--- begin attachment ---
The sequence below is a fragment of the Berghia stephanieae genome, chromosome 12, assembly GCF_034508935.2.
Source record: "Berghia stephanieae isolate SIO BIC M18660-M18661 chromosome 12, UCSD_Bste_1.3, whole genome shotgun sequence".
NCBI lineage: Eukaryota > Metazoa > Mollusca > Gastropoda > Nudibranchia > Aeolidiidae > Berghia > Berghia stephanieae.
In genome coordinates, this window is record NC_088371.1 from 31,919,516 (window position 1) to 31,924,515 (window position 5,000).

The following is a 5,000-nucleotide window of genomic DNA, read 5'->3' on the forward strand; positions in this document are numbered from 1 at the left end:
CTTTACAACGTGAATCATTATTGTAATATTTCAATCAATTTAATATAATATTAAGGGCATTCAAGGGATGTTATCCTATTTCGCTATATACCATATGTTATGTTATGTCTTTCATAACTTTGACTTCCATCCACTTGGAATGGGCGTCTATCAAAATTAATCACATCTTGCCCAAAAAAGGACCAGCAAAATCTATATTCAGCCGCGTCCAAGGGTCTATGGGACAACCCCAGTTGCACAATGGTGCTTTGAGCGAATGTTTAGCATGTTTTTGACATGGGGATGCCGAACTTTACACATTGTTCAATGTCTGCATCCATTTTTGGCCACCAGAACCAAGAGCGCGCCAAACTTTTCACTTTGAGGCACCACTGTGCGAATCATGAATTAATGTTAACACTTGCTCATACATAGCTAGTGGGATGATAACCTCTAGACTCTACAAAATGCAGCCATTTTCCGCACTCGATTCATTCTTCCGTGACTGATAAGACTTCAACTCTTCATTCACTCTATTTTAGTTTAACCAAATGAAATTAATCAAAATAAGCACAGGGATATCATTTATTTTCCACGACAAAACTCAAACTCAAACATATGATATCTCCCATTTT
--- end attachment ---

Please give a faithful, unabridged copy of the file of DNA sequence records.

The sequence below is a fragment of the Berghia stephanieae genome, chromosome 12, assembly GCF_034508935.2.
Source record: "Berghia stephanieae isolate SIO BIC M18660-M18661 chromosome 12, UCSD_Bste_1.3, whole genome shotgun sequence".
NCBI lineage: Eukaryota > Metazoa > Mollusca > Gastropoda > Nudibranchia > Aeolidiidae > Berghia > Berghia stephanieae.
In genome coordinates, this window is record NC_088371.1 from 31,919,516 (window position 1) to 31,924,515 (window position 5,000).

The following is a 5,000-nucleotide window of genomic DNA, read 5'->3' on the forward strand; positions in this document are numbered from 1 at the left end:
CTTTACAACGTGAATCATTATTGTAATATTTCAATCAATTTAATATAATATTAAGGGCATTCAAGGGATGTTATCCTATTTCGCTATATACCATATGTTATGTTATGTCTTTCATAACTTTGACTTCCATCCACTTGGAATGGGCGTCTATCAAAATTAATCACATCTTGCCCAAAAAAGGACCAGCAAAATCTATATTCAGCCGCGTCCAAGGGTCTATGGGACAACCCCAGTTGCACAATGGTGCTTTGAGCGAATGTTTAGCATGTTTTTGACATGGGGATGCCGAACTTTACACATTGTTCAATGTCTGCATCCATTTTTGGCCACCAGAACCAAGAGCGCGCCAAACTTTTCACTTTGAGGCACCACTGTGCGAATCATGAATTAATGTTAACACTTGCTCATACATAGCTAGTGGGATGATAACCTCTAGACTCTACAAAATGCAGCCATTTTCCGCACTCGATTCATTCTTCCGTGACTGATAAGACTTCAACTCTTCATTCACTCTATTTTAGTTTAACCAAATGAAATTAATCAAAATAAGCACAGGGATATCATTTATTTTCCACGACAAAACTCAAACTCAAACATATGATATCTCCCATTTT